Recent deals in Australia, including PGIM Real Estate’s provision of AU$70 million in senior debt for a commercial redevelopment in Brisbane, have brought the issue of availability of commercial real estate debt into sharp focus.
The deal, which will be the fund’s single largest debt exposure in Australia has led many to examine the landscape of Australian property debt in the post-GFC environment.
According to JLL’s Head of Debt Capital in Australia, Tim du Temple, it’s the major banks and their subsidiaries that continue to carry the bulk of domestic debt provision in the Australian real estate market, with an 80 to 85 percent market share; significantly above the pre-GFC levels, when these banks accounted for under 70 percent of commercial real estate lending.
However, the market is shifting – regulatory changes and high levels of real estate lending have altered the nature of this category of debt in Australia, forcing banks to reassess their exposures to the real estate market , particularly residential development funding.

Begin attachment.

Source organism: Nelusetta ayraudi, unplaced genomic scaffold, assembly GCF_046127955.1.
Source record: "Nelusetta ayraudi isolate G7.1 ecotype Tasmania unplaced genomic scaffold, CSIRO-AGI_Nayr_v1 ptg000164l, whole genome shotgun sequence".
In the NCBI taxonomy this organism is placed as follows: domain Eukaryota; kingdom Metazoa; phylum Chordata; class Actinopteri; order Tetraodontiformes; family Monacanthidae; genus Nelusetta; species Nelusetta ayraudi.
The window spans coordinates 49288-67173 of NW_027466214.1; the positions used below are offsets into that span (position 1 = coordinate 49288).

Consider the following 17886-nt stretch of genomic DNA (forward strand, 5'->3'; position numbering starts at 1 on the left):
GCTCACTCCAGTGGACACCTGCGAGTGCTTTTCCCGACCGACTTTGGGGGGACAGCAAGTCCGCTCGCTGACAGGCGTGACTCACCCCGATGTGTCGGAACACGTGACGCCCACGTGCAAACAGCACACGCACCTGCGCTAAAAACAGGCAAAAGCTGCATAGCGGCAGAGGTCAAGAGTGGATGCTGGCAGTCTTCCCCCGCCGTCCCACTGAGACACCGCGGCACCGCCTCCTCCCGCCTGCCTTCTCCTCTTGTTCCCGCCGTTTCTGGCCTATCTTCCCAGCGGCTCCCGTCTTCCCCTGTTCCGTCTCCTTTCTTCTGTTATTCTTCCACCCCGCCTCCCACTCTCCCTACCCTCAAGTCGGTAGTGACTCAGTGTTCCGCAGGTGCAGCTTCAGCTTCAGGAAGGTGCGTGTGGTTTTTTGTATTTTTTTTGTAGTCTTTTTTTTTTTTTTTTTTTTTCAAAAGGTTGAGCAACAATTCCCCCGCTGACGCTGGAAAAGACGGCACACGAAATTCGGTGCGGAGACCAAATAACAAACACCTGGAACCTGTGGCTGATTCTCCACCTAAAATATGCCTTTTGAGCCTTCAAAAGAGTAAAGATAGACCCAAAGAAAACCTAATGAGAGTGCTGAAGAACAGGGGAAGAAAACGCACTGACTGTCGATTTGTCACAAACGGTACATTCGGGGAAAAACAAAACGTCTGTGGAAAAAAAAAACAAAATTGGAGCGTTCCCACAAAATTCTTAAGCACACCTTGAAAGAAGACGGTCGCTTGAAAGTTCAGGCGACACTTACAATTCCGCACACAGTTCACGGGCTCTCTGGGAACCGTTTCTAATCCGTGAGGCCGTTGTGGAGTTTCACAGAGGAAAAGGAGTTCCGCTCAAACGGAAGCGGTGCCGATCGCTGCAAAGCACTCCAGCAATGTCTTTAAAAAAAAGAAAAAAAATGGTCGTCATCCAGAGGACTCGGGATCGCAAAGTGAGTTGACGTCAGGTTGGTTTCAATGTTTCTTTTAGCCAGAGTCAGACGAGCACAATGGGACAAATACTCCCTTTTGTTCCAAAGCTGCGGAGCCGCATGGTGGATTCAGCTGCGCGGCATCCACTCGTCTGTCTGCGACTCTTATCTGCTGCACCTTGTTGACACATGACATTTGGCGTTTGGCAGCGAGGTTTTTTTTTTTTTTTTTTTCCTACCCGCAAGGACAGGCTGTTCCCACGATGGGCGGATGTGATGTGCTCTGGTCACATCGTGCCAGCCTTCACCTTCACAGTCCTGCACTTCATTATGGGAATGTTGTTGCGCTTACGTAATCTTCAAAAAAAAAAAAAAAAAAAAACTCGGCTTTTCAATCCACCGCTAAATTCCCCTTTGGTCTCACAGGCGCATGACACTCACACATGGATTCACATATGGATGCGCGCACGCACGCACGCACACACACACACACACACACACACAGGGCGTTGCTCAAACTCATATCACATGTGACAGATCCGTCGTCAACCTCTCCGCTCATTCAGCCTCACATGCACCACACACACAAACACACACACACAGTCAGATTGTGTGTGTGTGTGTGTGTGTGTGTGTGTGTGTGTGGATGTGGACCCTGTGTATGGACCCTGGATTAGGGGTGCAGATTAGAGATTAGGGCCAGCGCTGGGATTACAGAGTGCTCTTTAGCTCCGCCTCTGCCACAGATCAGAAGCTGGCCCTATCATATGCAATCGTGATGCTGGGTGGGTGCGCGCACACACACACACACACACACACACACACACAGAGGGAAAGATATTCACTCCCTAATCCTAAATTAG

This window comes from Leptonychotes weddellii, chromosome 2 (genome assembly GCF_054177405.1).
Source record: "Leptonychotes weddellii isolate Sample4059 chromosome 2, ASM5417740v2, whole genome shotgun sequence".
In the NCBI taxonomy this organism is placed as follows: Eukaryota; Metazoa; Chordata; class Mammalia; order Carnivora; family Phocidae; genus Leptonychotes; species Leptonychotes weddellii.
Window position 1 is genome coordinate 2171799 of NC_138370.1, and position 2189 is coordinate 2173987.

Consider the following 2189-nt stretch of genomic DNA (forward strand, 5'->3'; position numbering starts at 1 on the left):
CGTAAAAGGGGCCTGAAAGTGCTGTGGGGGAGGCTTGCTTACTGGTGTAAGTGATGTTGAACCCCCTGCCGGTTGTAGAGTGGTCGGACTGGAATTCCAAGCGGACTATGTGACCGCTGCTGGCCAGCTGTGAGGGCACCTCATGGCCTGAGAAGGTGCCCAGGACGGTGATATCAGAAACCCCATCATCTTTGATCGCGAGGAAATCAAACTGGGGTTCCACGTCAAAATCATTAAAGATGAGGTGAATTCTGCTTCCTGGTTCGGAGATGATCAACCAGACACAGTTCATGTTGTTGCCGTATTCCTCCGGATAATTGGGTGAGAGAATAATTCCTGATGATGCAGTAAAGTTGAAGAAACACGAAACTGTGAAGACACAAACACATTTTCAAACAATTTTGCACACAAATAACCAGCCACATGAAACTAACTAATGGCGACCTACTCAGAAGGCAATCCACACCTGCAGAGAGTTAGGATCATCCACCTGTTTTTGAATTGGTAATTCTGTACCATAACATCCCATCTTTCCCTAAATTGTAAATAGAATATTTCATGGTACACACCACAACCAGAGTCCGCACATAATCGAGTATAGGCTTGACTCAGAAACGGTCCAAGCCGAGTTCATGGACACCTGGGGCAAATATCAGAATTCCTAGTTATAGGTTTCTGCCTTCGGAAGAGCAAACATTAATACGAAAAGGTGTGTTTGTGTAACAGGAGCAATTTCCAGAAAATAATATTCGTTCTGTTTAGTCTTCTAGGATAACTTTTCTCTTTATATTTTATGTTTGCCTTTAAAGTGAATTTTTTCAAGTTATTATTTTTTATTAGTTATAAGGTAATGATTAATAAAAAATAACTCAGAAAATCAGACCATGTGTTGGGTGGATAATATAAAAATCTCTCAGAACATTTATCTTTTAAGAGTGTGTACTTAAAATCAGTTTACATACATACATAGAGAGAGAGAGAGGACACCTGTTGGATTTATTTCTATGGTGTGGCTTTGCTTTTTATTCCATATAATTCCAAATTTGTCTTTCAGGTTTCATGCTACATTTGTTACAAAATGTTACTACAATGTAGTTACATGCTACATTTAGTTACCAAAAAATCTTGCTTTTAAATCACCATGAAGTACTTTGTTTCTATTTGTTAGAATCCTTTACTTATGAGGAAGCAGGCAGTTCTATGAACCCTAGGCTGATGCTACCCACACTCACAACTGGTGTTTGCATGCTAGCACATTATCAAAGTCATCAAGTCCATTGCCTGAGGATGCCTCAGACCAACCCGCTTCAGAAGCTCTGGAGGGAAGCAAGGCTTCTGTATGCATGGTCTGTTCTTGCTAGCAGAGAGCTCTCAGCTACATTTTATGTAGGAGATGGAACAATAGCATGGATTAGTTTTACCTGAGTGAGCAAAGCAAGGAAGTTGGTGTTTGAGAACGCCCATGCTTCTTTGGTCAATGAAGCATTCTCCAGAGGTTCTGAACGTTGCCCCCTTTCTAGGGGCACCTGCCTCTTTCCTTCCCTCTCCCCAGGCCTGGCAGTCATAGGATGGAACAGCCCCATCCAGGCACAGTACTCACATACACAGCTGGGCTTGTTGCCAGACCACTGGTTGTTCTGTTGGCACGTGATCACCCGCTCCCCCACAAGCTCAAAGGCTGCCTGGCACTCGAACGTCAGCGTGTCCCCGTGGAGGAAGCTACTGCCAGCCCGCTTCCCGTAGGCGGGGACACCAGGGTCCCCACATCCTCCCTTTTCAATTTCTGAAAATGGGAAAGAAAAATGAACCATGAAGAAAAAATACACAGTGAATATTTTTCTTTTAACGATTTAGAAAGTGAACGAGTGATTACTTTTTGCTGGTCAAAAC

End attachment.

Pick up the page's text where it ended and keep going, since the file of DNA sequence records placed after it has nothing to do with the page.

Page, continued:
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“There’s still strong appetite for well-located income-producing assets, but the banks are tightening up their lending criteria. “They’re getting more considered in terms of the deals they finance but commercial real estate– more specifically residential development funding – is a significant part of their overall lending business so they need to balance it carefully.”
“Given the strength of both the Sydney and Melbourne office markets, which continue to display strong fundamentals, we are likely to see a continuation of lending demand in these markets from the banks.”
“As domestic banks begin to readjust their exposures to commercial real estate lending, du Temple expects alternative lenders to step into the gap and is seeing increasing numbers of lenders starting to target Australia as a destination for debt investment.”
“At the moment, there is little indication that the relatively conservative levels of senior debt being offered by banks is going to change – but that may shift going forward,” says du Temple. “As commercial real estate investment returns continue to tighten, we may see the emergence of more structured real estate debt to assist in extracting additional value.”
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